Amazon named 'most reputable' company in U.S.

Survey of 150 major U.S. companies also places Microsoft, Boeing, Nordstrom, and Starbucks on 'best' list, but far below Amazon's ranking.

Survey of 150 major U.S. companies also places Microsoft, Boeing, Nordstrom, and Starbucks on 'best' list, but far below Amazon's ranking.

In a corporate environment rife with scams, scurrilous behavior and sins of commission and omission, it’s good to know that Seattle’s own is considered the most reputable company in the U.S. — at least by one survey's count.

If you’re across Lake Washington at the Microsoft campus, or in the boardrooms of Boeing, Nordstrom, or Starbucks, the news is not so good.

That's if you're measuring by a report this week in Forbes. The business magazine cited a study by Reputation Institute, a private consulting firm, that asked nearly 33,000 people to gauge their personal reactions to 150 of the country's best-known companies. A statistical score was based on reactions to the firms in terms of trust, esteem, admiration, and good feeling.

On a 100-point scale, Amazon’s “pulse score” was 82.70: 5.76 points higher than a similar study conducted last year and 1.3 points higher than Kraft Foods, the No. 2 challenger. “Amazon earned its No. 1 rank by providing value to users, staying ahead of the curve in technology and innovation and responding quickly and ethically to scandals,” Forbes reported.

The study named Freddie Mac, the Federal Home Mortgage Corporation, as the least reputable of all firms included in the study.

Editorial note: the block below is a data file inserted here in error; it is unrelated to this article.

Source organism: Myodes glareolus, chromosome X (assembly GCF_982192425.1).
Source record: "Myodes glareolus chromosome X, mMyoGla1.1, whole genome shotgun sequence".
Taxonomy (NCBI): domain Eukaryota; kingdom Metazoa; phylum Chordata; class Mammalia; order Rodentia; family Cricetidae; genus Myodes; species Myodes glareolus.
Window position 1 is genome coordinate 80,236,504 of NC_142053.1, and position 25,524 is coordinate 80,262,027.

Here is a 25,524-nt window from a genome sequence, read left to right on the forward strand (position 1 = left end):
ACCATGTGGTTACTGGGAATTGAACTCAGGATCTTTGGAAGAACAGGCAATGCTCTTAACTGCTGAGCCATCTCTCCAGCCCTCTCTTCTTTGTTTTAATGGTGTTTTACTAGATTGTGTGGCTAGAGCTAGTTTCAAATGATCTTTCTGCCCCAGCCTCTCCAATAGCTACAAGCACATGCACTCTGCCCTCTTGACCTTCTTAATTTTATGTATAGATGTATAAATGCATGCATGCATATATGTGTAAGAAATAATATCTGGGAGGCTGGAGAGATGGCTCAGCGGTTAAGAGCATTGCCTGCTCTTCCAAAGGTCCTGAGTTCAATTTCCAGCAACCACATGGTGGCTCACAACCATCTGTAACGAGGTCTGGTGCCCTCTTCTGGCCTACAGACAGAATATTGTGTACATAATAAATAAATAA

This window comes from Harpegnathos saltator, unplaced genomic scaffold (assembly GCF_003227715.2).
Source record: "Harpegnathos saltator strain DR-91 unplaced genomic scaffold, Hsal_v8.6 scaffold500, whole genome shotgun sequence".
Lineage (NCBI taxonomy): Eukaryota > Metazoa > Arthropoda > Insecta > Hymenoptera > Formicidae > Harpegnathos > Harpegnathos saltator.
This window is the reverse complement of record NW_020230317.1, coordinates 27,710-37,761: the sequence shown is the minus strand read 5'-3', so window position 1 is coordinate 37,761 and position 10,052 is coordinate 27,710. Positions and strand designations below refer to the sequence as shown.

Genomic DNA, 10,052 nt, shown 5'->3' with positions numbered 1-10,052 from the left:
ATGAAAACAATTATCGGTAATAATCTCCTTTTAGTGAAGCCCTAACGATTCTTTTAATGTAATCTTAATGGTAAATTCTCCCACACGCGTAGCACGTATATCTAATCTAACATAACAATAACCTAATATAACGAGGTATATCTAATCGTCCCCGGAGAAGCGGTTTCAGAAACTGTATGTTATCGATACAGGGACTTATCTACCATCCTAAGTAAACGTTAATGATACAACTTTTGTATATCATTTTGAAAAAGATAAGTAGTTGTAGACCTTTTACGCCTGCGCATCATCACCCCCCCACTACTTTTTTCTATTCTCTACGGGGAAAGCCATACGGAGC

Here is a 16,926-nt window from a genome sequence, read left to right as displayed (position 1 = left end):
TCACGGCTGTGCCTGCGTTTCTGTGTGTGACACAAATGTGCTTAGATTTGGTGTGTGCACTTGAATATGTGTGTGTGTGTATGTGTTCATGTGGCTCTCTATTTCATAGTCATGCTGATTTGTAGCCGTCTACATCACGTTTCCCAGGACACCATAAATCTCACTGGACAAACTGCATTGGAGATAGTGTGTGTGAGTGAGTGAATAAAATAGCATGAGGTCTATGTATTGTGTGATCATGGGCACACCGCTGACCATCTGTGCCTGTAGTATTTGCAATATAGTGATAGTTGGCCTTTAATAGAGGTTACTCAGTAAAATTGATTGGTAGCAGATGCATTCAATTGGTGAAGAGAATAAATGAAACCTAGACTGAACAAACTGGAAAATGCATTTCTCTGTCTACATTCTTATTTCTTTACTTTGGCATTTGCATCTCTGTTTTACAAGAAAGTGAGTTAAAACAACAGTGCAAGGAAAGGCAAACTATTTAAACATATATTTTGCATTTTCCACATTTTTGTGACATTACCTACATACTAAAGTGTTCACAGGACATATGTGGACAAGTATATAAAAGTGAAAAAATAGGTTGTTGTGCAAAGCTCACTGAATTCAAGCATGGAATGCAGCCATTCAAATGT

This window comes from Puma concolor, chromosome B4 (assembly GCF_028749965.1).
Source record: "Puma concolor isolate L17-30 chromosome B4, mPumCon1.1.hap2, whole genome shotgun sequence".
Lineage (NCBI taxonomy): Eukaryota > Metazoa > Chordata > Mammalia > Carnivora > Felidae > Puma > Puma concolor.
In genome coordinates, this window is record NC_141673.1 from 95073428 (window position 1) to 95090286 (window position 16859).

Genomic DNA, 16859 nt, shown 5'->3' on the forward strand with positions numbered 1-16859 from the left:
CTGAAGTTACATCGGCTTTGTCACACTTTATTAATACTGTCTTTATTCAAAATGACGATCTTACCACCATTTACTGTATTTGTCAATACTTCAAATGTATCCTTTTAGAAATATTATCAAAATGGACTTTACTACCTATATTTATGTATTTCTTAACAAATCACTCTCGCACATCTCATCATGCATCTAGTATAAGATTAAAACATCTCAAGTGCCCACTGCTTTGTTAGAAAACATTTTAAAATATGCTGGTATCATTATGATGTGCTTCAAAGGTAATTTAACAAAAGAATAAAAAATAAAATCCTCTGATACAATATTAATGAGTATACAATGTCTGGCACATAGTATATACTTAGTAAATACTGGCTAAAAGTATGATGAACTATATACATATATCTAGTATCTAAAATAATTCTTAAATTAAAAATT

Anthony Johndrow, Reputation Institute's managing partner, noted in the Forbes report that Amazon stands for more than just being a retailer. "Its enterprise-wide story engages consumers in more than just delivering innovative products and services, a trustworthy and ethical customer experience or strong financial performance.”

A follow-up report in PC World noted the online retailer is innovative, responds quickly and responsibly to potential scandals, and stays ahead of the technological curve — factors that may play well as Amazon is believed to be challenging Apple, Google, and Microsoft for an even larger role in Internet prestige.

Another article on the study appearing in PR Week said that the institute conducted a second study to determine the main factors that separated the companies under study. Companies with the strongest reputations were most likely (2.5 times) to use their CEO to tell their story.

On the other end of the spectrum, Microsoft, once in the Top 10 of the survey, fell out of the top 20 companies to 47th place: down 6.55 points from last year. It may be some small commfort to the Redmond contingent that archrival Apple was also down, less than a point above Microsoft on the institute’s list at 46. Regarding other Seattle-related companies, Boeing was ranked 63, Nordstrom was 69, Starbucks was 95 — all down by various degrees from last year.

Rounding out the top 10 companies in the survey were Johnson & Johnson, 3M, Kelloggs, UPS, FedEx, Sara Lee, Google, and the Walt Disney Company.

Rounding out the bottom 10 in addition to Freddie Mac were News Corporation, Bank of America, Comcast, Capital One Financial, Citigroup, Exxon Mobile, Halliburton, Goldman Sachs, Fannie Mae (Federal National Mortgage Corporation), and AIG.


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